2.2  Band ofDivision: TheRevolutionary Marriage Legislation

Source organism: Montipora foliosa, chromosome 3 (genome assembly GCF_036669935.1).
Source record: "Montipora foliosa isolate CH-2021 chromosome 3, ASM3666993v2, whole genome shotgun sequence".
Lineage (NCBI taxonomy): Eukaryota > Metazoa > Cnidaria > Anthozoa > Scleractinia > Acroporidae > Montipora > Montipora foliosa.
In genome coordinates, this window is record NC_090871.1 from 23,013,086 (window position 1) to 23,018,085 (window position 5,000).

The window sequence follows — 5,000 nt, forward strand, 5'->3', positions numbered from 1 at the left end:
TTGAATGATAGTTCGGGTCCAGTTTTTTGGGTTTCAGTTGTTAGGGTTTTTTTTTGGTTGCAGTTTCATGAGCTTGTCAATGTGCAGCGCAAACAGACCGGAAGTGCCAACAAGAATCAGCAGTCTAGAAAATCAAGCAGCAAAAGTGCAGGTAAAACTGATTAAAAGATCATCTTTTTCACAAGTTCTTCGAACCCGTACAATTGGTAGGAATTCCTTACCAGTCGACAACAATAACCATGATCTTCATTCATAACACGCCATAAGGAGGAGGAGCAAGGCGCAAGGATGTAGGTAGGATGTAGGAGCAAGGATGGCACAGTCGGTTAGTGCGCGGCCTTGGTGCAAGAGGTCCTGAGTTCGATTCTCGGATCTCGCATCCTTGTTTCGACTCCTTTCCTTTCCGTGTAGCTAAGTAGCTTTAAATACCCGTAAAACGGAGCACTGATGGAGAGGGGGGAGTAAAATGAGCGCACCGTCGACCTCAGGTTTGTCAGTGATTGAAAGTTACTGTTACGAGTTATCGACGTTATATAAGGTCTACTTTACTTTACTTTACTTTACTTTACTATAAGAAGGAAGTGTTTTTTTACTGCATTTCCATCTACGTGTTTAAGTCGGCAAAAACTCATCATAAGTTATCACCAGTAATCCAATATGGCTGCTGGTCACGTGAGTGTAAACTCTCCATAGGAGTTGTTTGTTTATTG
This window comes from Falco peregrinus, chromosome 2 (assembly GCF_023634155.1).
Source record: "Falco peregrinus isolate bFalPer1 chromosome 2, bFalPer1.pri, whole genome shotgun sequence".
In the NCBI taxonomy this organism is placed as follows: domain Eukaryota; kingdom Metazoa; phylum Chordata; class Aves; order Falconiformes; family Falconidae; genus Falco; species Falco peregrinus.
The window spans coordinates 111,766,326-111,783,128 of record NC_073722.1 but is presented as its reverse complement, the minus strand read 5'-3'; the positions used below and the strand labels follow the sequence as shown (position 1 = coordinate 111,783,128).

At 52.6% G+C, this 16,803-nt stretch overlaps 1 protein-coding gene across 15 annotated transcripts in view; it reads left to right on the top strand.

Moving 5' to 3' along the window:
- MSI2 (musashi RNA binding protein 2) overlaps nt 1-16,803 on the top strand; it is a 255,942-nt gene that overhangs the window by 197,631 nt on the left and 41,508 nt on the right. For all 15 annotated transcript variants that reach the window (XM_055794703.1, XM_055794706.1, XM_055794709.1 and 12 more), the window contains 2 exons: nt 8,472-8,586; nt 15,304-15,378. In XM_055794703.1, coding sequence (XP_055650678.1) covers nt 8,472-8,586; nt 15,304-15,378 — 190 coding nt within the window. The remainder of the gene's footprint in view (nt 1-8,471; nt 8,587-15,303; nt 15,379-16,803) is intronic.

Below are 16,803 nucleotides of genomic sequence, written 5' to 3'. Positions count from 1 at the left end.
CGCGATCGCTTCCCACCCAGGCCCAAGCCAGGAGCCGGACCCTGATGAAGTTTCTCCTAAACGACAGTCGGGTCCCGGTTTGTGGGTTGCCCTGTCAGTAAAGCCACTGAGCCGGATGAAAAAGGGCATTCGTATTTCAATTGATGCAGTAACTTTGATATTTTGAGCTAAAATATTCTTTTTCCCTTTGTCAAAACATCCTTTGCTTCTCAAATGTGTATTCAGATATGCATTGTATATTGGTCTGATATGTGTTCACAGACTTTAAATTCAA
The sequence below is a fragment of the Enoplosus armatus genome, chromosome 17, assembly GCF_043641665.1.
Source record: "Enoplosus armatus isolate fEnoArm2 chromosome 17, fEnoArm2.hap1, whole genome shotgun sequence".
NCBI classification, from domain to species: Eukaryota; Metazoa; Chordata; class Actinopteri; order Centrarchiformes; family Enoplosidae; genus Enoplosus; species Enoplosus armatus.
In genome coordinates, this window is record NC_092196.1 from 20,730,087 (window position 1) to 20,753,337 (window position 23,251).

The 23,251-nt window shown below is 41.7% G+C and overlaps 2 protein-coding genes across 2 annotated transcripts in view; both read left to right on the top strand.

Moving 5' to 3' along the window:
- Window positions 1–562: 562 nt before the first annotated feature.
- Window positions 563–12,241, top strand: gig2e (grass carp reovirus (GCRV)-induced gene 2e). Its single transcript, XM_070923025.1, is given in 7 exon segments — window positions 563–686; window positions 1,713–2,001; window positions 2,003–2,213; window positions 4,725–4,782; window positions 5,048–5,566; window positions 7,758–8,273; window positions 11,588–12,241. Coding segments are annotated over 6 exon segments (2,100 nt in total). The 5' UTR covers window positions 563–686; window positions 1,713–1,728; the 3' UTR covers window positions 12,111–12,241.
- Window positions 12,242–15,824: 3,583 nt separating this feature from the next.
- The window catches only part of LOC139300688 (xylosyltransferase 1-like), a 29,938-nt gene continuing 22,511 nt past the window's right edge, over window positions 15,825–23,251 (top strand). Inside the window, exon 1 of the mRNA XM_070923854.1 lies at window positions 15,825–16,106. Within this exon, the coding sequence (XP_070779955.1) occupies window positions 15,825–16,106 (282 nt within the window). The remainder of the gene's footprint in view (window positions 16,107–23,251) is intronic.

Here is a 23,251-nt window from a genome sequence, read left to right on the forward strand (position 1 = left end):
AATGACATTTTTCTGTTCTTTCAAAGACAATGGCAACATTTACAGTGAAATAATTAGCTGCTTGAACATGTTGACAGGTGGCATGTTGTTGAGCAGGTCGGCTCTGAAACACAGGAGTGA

conversions from cleric to patriotic père de famille.167 After the resurgence of ecclesiastical and ecclesiastical-constitutional forces, the pressure turns from the celibate to the married priests. E.Claire Cage has shown how the 6000 or so priests who married during the Revolution were caught between all the political fronts and how inconsistent their motives for action were. In the Napoleonic and post-Napoleonic era, at least on this point, Cage argues, the state and the papacy worked in concert, through a policy of amnesty, to erase the history of this minority ‘produced’ by the Revolution from cultural memory.168 The married priest in revolutionary and post-­ revolutionary France became symptomatic of a literal foreign body to the nation. In his conjugal double bond to state and church, he came between two competing orders of power. Where republican marriage propaganda exacerbates celibacy into a synonym for political adultery, the resurgent constitutional clergy under Grégoire insists on celibacy as a condition for a priesthood that is supposed to be the moral pillar of the republic.169 Unlike in Protestant countries, neither the married priest nor uniform marriage legislation could prevail in France. While Henri Grégoire convened two national councils in 1797 and 1801,170 Bonaparte was already working on the restoration of a clearly hierarchized power relationship between throne and altar. The Concordat, which he imposed on Pope Pius VII in 1801 with dynastic calculation, put an end to legal uncertainty in the practice of marriage. Added unilaterally, the prohibition of ecclesiastical premarriages is enshrined in Art. 54 of the Organic Articles: “Art. LIV.Ils ne donneront la bénédiction nuptiale qu’à ceux qui justifieront, en bonne et due forme, avoir contracté mariage devant l’officier civil.” (“Article 54. They will give the nuptial blessing only to those who will justify, in due form, having contracted marriage before the civil officer”)171 Napoleon solves the problem of the conjugal double bind, so to speak, in his temporal prioritization. On the one hand, the French state legitimizes existing priestly marriages; on the other, the Organic Articles preclude an agreement of marriage with the exercise of ecclesiastical functions.172 One might say the conjugal relationality is transformed into a relationship between state and church in favor of a hierarchical constitution of marriage and state. The relational question is outsourced by Bonaparte from the state and decided  Cf. Cage, Unnatural Frenchmen, pp.61–91.  Ibid., p.129. 169  In 1826 Henri Grégoire, former bishop of Blois, now a private citizen and quasi truly sovereign, no longer bound by any official authority, presents a history of priestly marriage, which he wants to be understood as a history of the Revolution: Henri Grégoire, Histoire du mariage des prêtres en France, particulièrement depuis 1789, Paris: Frères Baudoin 1826. 170  Under Grégoire’s leadership, two national councils (Concile national) are held in 1797 and 1801, working on a Gallican Church with elected bishops and priests, both of which are condemned by Pius VII. “Le Concile national du 21 novembre 1797 reconnaît le droit exclusif de l’État de régler la forme et les conditions du mariage.” (Art. “Mariage,” Dictionnaire de théologie catholique, sp. 2277). 171  “Les articles organiques” (Loi du 18 germinal an X [8 avril 1802]); original text cited from the online version of Revue de droit canonique: (22.04.2015). 172  Cage, Unnatural Frenchmen, p.136. 167 168